Raymond Knister was a 20th century Canadian writer whose poetry, novels and short stories, mostly about rural Canada, were much appreciated for their realism. Despite his brief spell on earth his was seen as a distinctively modern voice in the literary history of his country.
He was born John Raymond Knister on the 27th May 1899 in the small town of Ruscom, Ontario. Little is known about his early years but a spell at Victoria College, part of the University of Toronto, was cut short when he contracted pneumonia, thus causing him to drop out of his course of study. He had, however, developed a serious interest in literature and was already writing poetry and short stories by the age of eighteen. The college literary magazine, Acta Victoriana, accepted a number of his pieces, particularly articles written about famous names from the history of literature such as Robert Louis Stevenson and Cervantes.
After recovering from his illness, Knister worked on his father’s farm and he remained in this employment until at least 1923. He continued with his writing though and produced a number of pieces of work about life in the farming community. His talent enabled him to secure a position as a book reviewer for the Detroit Free Press and he then moved on to become an associate editor at the prestigious literary magazine The Midland, based in Iowa.
He didn’t stay in one place for too long and further moves included driving a taxi in Chicago in 1924 while, at the same time, writing reviews for the Evening Post. Next came some freelance work for the Toronto Star Weekly and here he enjoyed the company of fellow writers such as Charles G. D. Roberts, Morley Callaghan and many others. Knister compiled a collection of nature poems under the title Windfalls for Cider but financial difficulties with the publishing house prevented publication. A novel was published shortly afterwards though, titled White Narcissus, and this is still considered to be a classic of Canadian literature.
Knister was, no doubt, inspired in his writing by others and he was certainly enraptured by the work of the English romantic poet, John Keats. He spent a great deal of time researching the life and work of Keats, aided by his wife, and eventually a 700-page non-fiction novel was published in 1934 under the title My Star Predominant.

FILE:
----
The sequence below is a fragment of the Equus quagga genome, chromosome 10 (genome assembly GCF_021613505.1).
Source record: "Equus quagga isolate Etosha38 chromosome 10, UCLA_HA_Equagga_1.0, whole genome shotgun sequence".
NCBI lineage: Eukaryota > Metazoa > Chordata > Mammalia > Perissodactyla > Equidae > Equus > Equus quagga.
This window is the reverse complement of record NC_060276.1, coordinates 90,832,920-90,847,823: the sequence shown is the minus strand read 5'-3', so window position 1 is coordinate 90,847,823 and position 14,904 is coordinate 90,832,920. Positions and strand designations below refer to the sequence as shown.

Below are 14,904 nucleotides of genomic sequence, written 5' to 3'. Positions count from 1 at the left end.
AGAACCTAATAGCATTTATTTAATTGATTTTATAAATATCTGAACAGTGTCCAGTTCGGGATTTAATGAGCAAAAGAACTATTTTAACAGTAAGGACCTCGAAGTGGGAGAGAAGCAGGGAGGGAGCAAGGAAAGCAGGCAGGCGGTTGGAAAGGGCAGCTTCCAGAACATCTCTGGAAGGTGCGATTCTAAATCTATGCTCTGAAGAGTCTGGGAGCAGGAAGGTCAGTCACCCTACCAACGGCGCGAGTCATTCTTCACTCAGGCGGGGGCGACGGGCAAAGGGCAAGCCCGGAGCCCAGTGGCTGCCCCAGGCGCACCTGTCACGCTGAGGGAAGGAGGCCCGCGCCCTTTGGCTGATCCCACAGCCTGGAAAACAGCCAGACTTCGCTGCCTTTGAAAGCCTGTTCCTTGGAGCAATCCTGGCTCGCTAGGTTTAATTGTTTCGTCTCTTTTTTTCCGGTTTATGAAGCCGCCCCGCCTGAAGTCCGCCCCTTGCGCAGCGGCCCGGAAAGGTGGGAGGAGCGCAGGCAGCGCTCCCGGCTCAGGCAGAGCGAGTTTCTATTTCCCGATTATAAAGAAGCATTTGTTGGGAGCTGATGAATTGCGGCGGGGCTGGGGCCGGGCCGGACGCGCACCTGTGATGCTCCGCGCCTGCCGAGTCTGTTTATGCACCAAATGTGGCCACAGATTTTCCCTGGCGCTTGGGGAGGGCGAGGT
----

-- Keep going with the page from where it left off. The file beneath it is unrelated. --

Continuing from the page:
Here is an example of Knister’s dream-like poetry, a piece called Change. The words of this poem are inscribed on his tomb stone:
On moving to Montreal in 1931 he joined another literary group. In collaboration with another poet, Leo Kennedy, he planned the publication of an anthology of Canadian modernist poetry. New Provinces was not published until 1936, which was three years after his untimely death.
His output of work was considerable considering the short time that he lived. He wrote around a hundred poems and short stories along with four novels and countless essays and articles for publication in literary magazines and newspapers. His time working on the farm inspired pieces such as the short story Mist-green oats and others, such as Peaches, Peaches which was about the sexual awakening of a young boy working on a fruit farm.
He was certainly a pioneer in modern poetry in Canada and who knows how much more would have come from the pen of this writer had it not been for his early death by drowning in Lake St Clair during a family picnic. Some suggested that it was suicide but Knister’s family have always denied that.
Raymond Knister died on the 29th August 1932 aged 33.